Theatre Review: Angels in America – Perestroika (Soulpepper)

angels_in_america_-_millennium_approachesIf Millennium Approaches is the anticipation of a thing, then Perestroika is the aftermath. Never mind that it literally means “restoration.” This half of the pair is harder to pull off, as it lacks some of the urgency found in the waiting. Perestroika is what happens after you unfurl the Mission Accomplished banner and realize Iraq isn’t going to become a democracy overnight (thank you, George Bush, for providing the perfect metaphor). And it is, inherently and by necessity, less exciting than an angel destroying one’s ceiling.

As if to push that point home right at the start, the play opens with the oldest living Bolshevik begging the youth of 1990 (or today, if you take the timeless angle) for a grand rebuild of what was. It isn’t enough to want something; one must inspire with vision and action.

Director Albert Schultz made a number of great calls in this second half to Angels, highlighting the stark contrast between the fantasies of yesterday and the cold realities of today. Harper (Michelle Monteith) starts to come down from her drug-induced flights of fancy, her resplendent white winter coat from Millennium now a drab brown jacket. Joe (Mike Ross) is adorably exuberant in exploring his sexuality, and yet the show continues to hold him up as a paragon of lies; he literally stands in as a Mormon mannequin, mechanically (and hilariously) mouthing along to a canned spiel about the importance of tradition.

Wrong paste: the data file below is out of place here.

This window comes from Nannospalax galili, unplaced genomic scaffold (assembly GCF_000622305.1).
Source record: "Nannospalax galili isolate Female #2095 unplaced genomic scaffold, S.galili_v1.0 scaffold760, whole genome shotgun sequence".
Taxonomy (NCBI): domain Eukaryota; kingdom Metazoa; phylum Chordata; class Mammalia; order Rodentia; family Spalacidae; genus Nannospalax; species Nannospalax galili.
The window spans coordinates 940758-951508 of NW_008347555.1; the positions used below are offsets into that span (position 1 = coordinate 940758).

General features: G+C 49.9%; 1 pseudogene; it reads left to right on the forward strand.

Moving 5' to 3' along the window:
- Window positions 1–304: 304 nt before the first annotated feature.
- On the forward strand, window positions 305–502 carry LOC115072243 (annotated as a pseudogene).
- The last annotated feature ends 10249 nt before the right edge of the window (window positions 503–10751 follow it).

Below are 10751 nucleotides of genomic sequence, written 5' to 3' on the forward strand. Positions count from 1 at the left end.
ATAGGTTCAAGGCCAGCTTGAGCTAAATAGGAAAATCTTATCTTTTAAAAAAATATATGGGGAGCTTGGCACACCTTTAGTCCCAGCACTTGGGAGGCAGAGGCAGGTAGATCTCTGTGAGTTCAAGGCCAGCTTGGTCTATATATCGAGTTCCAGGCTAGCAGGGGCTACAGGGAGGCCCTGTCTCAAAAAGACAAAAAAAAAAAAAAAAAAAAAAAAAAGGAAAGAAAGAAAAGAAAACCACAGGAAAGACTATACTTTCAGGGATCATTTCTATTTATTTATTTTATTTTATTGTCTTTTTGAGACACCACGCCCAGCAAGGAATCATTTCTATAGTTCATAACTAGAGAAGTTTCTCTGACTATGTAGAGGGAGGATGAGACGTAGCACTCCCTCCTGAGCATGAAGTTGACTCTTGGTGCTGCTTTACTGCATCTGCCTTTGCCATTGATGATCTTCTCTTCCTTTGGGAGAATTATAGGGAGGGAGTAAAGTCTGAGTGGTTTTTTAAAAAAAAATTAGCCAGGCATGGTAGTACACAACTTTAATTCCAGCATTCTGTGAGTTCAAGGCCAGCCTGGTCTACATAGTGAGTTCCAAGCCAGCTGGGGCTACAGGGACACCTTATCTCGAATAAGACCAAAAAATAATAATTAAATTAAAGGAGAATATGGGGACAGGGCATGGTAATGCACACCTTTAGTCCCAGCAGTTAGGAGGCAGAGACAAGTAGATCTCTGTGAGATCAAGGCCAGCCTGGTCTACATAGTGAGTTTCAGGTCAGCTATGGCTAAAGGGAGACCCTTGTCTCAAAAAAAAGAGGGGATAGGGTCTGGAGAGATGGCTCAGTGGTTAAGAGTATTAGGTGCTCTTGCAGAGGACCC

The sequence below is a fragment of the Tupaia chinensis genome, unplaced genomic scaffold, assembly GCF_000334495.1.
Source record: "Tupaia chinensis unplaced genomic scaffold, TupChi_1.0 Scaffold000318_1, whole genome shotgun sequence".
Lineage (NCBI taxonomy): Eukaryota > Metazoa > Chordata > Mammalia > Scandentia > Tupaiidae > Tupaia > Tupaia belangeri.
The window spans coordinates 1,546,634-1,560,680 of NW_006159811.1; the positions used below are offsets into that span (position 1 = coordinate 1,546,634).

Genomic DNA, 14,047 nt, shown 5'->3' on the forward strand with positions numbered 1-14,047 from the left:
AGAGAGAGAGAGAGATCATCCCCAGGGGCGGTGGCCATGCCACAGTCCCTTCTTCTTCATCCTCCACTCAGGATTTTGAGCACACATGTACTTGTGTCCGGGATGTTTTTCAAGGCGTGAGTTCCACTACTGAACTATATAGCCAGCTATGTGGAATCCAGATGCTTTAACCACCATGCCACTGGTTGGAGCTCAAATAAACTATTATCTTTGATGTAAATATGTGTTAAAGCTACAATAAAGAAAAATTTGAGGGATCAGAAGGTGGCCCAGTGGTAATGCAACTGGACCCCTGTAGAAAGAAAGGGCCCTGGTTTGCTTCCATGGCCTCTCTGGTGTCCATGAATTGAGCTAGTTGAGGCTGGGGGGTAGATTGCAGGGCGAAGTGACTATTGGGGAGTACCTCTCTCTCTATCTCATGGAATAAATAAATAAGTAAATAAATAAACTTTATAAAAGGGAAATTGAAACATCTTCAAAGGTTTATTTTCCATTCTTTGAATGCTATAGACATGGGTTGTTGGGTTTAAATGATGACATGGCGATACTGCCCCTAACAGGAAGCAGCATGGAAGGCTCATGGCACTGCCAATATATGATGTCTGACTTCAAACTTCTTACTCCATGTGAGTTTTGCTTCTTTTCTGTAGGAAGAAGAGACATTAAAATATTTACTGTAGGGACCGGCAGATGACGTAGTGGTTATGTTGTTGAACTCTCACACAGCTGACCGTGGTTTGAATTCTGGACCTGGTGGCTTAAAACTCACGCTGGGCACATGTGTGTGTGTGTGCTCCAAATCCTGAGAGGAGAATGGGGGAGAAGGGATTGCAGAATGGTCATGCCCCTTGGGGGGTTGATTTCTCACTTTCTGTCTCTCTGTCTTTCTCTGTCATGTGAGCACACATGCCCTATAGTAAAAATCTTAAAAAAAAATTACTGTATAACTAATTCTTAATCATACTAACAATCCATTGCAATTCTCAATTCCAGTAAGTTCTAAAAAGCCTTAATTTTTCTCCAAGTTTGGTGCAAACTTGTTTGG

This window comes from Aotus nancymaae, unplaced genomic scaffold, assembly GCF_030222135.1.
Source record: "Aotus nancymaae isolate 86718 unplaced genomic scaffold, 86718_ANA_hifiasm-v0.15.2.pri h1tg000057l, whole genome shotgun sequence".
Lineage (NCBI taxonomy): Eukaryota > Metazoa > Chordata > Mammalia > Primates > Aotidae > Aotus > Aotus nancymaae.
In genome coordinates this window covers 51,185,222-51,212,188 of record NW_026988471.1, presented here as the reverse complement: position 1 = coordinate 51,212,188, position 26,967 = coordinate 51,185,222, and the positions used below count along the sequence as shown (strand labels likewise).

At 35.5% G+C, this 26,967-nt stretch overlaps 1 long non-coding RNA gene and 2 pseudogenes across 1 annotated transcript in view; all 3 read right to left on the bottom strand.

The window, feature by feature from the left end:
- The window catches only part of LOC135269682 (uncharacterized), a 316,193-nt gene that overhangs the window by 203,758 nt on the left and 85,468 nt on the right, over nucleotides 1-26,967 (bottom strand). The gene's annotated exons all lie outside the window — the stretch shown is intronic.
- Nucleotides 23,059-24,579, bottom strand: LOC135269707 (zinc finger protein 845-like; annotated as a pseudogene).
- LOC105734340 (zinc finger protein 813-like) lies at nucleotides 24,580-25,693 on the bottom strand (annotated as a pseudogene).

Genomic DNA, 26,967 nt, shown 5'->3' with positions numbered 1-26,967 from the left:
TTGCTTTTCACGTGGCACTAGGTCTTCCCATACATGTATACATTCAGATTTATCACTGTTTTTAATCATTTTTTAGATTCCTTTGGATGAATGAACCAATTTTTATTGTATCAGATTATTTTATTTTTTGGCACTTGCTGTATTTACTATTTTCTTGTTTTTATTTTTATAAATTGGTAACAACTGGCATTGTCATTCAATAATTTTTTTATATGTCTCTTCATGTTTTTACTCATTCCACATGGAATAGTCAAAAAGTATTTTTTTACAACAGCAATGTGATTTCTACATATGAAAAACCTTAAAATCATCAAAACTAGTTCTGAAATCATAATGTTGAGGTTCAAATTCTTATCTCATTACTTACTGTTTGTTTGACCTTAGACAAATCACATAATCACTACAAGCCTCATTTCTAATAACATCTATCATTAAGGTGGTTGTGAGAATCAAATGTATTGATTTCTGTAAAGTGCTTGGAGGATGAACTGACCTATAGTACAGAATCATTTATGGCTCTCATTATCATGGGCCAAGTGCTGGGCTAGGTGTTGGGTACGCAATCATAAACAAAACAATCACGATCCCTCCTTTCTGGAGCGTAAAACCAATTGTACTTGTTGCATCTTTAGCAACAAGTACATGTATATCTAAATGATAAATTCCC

What Soulpepper gets right is finding the drama in rebuilding, the humanity in what is incredibly academic and intellectual dialogue. Roy Cohn (Diego Matamoros) may die a miserable, selfish old man, but that doesn’t prevent him from earning laughs by faking out a ghost and earning some redemption from his nurse anyway. Joe’s mother and sometimes revenent of Ethel Rosenberg (Nancy Palk) hits her notes perfectly, full of satisfied smiles and an affecting delivery of her understated common sense and utter lack of pity for others. Prior Walter (Damien Atkins) absolutely sells the divine fear of being a prophet, but isn’t above using his newfound status to bull his way through key conversations with his former lover Louis (Gregory Prest). (To wit: “Fuck you, I’m a prophet!”) Raquel Duffy as the Angel is a treat, infusing her ethereal performance with a desperate, yearning energy.

Some parts dragged, regrettably; that’s bound to happen when the subject of the day is rebuilding rather than changing. (Again, the problem with those Mission Accomplished banners.) Belize is a tough character to play, being the only one who remains stable throughout both halves of the script; he’s more symbolic than human, less fallible than the Angels, and his air of distance and disdain from the trivialities around him is fun to watch but less affecting. Louis’ bluster is simply, at times, an annoyance to be endured, and the moments when Belize steps in to sardonically interrupt him aren’t quite worth the wait.